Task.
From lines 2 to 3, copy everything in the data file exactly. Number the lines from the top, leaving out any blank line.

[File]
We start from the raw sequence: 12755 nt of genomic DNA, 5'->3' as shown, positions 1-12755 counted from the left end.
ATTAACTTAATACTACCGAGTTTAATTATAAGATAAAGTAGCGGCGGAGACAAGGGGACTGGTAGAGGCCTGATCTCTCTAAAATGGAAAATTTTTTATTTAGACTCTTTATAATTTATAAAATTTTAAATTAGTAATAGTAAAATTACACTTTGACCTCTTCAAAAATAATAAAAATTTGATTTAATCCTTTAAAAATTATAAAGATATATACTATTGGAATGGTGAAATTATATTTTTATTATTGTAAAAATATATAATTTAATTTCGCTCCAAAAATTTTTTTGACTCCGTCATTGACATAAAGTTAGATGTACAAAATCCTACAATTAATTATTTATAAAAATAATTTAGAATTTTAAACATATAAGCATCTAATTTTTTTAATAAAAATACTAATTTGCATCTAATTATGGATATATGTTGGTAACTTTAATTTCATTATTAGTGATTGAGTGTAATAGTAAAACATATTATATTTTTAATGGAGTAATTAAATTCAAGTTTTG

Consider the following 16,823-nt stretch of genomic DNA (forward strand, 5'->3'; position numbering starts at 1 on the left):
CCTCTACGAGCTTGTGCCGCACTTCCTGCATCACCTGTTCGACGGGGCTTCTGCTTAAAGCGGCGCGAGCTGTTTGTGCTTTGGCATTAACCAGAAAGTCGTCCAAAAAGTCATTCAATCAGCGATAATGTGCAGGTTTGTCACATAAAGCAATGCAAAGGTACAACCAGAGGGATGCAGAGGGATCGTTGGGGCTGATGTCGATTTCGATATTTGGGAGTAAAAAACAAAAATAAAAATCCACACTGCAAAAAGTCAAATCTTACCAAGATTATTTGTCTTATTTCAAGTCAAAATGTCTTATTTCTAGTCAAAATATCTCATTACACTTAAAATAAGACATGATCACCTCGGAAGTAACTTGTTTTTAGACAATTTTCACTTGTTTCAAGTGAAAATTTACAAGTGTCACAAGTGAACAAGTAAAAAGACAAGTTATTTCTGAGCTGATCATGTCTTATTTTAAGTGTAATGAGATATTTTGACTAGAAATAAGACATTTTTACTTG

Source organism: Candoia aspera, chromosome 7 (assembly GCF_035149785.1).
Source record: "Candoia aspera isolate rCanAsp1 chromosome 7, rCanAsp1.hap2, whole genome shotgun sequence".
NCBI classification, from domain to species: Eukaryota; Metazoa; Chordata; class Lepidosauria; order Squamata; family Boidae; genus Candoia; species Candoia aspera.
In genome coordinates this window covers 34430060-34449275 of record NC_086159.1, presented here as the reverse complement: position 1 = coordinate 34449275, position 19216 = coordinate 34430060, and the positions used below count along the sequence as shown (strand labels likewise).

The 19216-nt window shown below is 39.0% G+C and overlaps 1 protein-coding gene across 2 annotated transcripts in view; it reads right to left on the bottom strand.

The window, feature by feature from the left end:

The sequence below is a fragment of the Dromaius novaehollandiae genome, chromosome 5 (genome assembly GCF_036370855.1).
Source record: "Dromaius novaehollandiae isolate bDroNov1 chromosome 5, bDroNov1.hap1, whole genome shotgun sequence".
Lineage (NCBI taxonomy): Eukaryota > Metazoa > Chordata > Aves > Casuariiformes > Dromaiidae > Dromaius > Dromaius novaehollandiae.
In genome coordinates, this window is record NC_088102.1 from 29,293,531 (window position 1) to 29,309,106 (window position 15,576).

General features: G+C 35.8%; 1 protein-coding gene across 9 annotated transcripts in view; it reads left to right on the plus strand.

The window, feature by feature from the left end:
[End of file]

ATTAACTTAATACTACCGAGTTTAATTATAAGATAAAGTAGCGGCGGAGACAAGGGGACTGGTAGAGGCCTGATCTCTCTAAAATGGAAAATTTTTTATTTAGACTCTTTATAATTTATAAAATTTTAAATTAGTAATAGTAAAATTACACTTTGACCTCTTCAAAAATAATAAAAATTTGATTTAATCCTTTAAAAATTATAAAGATATATACTATTGGAATGGTGAAATTATATTTTTATTATTGTAAAAATATATAATTTAATTTCGCTCCAAAAATTTTTTTGACTCCGTCATTGACATAAAGTTAGATGTACAAAATCCTACAATTAATTATTTATAAAAATAATTTAGAATTTTAAACATATAAGCATCTAATTTTTTTAATAAAAATACTAATTTGCATCTAATTATGGATATATGTTGGTAACTTTAATTTCATTATTAGTGATTGAGTGTAATAGTAAAACATATTATATTTTTAATGGAGTAATTAAATTCAAGTTTTG

Consider the following 16,823-nt stretch of genomic DNA (forward strand, 5'->3'; position numbering starts at 1 on the left):